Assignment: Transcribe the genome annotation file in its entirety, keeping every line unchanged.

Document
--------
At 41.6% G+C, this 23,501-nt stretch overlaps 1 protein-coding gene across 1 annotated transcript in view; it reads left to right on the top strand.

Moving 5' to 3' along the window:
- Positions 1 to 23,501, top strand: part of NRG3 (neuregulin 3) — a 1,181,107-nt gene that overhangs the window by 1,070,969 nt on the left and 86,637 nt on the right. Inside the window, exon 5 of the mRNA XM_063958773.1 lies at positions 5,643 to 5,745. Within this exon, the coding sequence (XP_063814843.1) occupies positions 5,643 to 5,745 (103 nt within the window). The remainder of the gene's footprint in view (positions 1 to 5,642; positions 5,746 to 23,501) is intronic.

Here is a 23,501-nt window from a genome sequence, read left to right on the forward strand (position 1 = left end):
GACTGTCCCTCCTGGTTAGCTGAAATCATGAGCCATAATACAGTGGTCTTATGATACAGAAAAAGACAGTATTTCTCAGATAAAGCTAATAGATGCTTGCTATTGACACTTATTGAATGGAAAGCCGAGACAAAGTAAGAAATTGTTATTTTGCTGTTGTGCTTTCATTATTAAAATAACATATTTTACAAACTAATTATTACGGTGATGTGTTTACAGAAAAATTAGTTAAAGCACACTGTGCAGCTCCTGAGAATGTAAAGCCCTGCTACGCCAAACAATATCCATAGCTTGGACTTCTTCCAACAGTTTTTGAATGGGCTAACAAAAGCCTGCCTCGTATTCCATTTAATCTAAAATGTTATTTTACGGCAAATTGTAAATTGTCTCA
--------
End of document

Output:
At 41.6% G+C, this 23,501-nt stretch overlaps 1 protein-coding gene across 1 annotated transcript in view; it reads left to right on the top strand.

Moving 5' to 3' along the window:
- Positions 1 to 23,501, top strand: part of NRG3 (neuregulin 3) — a 1,181,107-nt gene that overhangs the window by 1,070,969 nt on the left and 86,637 nt on the right. Inside the window, exon 5 of the mRNA XM_063958773.1 lies at positions 5,643 to 5,745. Within this exon, the coding sequence (XP_063814843.1) occupies positions 5,643 to 5,745 (103 nt within the window). The remainder of the gene's footprint in view (positions 1 to 5,642; positions 5,746 to 23,501) is intronic.

Here is a 23,501-nt window from a genome sequence, read left to right on the forward strand (position 1 = left end):
GACTGTCCCTCCTGGTTAGCTGAAATCATGAGCCATAATACAGTGGTCTTATGATACAGAAAAAGACAGTATTTCTCAGATAAAGCTAATAGATGCTTGCTATTGACACTTATTGAATGGAAAGCCGAGACAAAGTAAGAAATTGTTATTTTGCTGTTGTGCTTTCATTATTAAAATAACATATTTTACAAACTAATTATTACGGTGATGTGTTTACAGAAAAATTAGTTAAAGCACACTGTGCAGCTCCTGAGAATGTAAAGCCCTGCTACGCCAAACAATATCCATAGCTTGGACTTCTTCCAACAGTTTTTGAATGGGCTAACAAAAGCCTGCCTCGTATTCCATTTAATCTAAAATGTTATTTTACGGCAAATTGTAAATTGTCTCA